Date of Birth : Oct 19, 1910
Date of Death : Aug 21, 1995
Place of Birth : Lahore
Subrahmanyan Chandrasekhar, a Nobel Laureate in Physics and one of the greatest astrophysicists of modern times was born on October 19, 1910 in Lahore, (now in Pakistan) to parents Chandrasekhara Subrahmanya Ayyaa civil servant and Sita Balakrishnan. Being the nephew of the great, C.V. Raman, a Nobel Prize winner in Physics young Chandrashekhar’s interest in the subject came naturally to him. In 1930, at the age of 19, he completed his degree in Physics from Presidency College, Madras and went to England for postgraduate studies at the Cambridge University. Chandrasekhar was noted for his work in the field of stellar evolution, and in the early 1930s he was the first to theorize that a collapsing massive star would become an object so dense that not even light could escape it; now known as the Black hole. He demonstrated that there is an upper limit ( known as ‘Chandrasekhar Limit’ ) to the mass of a White dwarf star. His theory challenged the common scientific notion of the 1930s that all stars, after burning up their fuel, became faint, planet-sized remnants known as white dwarfs. But today, the extremely dense neutron stars and black holes implied by Chandrasekhar’s early work are a central part of the field of astrophysics. Initially his theory was rejected by peers and professional journals in England. The distinguished astronomer Sir Arthur Eddington publicly ridiculed his suggestion that stars could collapse into such objects( black holes). Disappointed, and reluctant to engage in public debate, Chandrasekhar moved to America and in 1937 joined the faculty as an Assistant Professor of Astrophysics at the University of Chicago and remained there till his death. At Chicago, he immersed himself in a personalized style of research and teaching, tackling first one field of astrophysics and then another in great depth. He wrote more than half a dozen definitive books describing the results of his investigations. More than 100,000 copies of his highly technical books have been sold. He also served as editor of the Astrophysical Journal, the field’s leading journal, for nearly 20 years; presided over a thousand colloquia; and supervised Ph.D. research for more than 50 students. Chandrasekhar was a creative, prolific genius whose ability to combine mathematical precision with physical insight changed humanity’s view of stellar physics.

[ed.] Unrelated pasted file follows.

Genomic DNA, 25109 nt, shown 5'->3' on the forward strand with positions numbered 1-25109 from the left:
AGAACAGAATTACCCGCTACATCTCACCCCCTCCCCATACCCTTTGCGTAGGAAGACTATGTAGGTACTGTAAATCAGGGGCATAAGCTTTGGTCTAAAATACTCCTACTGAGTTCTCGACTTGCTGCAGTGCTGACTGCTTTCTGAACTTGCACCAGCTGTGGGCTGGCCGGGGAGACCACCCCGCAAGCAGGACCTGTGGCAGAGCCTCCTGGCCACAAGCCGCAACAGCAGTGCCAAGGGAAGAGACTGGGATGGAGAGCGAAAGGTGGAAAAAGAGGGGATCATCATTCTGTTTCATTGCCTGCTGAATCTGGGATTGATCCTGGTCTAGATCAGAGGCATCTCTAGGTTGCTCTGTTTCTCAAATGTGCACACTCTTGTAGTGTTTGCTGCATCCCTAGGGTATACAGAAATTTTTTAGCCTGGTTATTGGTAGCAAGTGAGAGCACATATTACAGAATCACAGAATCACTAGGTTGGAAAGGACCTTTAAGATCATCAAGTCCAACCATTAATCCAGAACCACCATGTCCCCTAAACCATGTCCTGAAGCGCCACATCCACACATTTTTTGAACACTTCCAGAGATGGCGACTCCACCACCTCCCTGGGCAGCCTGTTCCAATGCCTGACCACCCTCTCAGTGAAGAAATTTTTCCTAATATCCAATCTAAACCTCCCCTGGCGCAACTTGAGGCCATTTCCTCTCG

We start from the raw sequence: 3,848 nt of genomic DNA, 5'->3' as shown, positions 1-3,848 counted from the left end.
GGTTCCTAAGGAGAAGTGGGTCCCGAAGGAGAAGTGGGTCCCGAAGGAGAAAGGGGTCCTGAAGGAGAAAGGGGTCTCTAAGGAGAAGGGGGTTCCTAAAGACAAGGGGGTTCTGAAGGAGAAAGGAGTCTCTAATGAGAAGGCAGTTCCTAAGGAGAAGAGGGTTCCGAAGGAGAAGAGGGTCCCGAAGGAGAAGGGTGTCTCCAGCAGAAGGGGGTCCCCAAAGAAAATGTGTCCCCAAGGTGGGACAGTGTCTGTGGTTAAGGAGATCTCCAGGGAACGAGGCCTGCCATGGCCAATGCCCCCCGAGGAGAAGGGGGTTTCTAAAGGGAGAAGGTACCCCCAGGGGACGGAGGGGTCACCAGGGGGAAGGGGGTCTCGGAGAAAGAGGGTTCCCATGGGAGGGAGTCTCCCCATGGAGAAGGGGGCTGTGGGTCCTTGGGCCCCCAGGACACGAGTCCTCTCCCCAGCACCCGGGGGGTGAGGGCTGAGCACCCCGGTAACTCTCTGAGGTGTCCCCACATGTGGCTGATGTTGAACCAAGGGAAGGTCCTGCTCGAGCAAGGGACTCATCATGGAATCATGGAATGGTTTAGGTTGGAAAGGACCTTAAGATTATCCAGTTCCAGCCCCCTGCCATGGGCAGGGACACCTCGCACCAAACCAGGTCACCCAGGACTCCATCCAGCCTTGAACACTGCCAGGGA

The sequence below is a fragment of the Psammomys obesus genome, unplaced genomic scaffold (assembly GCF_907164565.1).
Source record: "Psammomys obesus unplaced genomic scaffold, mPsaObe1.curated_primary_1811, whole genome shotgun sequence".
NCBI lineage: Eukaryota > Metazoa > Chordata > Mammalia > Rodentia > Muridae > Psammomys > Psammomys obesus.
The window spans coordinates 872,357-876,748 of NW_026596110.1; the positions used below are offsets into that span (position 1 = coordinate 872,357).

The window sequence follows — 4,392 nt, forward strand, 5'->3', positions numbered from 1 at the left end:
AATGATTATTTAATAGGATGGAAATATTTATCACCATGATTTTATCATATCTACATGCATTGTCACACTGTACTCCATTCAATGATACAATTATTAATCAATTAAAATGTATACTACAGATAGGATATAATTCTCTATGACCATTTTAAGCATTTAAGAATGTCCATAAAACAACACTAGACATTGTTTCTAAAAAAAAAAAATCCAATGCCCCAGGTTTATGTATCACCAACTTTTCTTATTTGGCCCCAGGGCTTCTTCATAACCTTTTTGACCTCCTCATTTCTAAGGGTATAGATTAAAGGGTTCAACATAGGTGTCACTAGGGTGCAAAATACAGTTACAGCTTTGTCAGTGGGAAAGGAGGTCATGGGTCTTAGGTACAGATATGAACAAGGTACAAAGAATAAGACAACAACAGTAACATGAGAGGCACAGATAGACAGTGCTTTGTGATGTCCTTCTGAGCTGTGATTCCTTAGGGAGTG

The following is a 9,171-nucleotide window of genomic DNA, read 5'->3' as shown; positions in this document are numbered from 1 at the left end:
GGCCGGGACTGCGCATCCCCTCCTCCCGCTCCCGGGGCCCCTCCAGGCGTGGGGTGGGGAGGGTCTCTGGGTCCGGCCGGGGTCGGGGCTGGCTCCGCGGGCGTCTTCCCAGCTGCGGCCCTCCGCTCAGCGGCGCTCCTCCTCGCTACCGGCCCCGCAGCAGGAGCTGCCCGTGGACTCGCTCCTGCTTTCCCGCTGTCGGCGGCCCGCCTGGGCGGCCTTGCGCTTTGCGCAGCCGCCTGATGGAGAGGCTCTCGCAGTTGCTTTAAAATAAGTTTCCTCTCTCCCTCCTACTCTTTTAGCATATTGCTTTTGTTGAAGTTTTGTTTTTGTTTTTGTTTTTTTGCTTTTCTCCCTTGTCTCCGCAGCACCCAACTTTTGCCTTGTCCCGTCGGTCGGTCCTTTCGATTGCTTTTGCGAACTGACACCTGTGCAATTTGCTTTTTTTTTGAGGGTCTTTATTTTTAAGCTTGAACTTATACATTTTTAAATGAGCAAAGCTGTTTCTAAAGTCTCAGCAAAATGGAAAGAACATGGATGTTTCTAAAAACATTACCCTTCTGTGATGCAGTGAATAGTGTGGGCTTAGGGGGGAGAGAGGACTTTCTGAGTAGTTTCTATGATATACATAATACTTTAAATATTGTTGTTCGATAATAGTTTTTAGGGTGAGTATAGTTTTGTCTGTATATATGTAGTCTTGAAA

In addition to his work on star degeneration, he has contributed significantly to many disparate branches of physics, including rotational figures of equilibrium, stellar interiors, radiative transfer of energy through the atmospheres of stars, hydro magnetic stability and many others. He won the Nobel Prize in 1983 and received 20 honorary degrees, was elected to 21 learned societies and received numerous awards in addition to the Nobel Prize, including the Gold Medal of the Royal Astronomical Society of London; the Royal Medal of the Royal Society, London; the National Medal of Science, the Rumford Medal of the American Academy of Arts and Sciences; and the Henry Draper Medal of the National Academy of Sciences. NASA’s premier X-ray observatory was named the Chandra X-ray Observatory in his honor. He and his wife, Lalitha became American citizens in 1953. This genius passed away on 21 August 1995 in Chicago, Illinois, USA..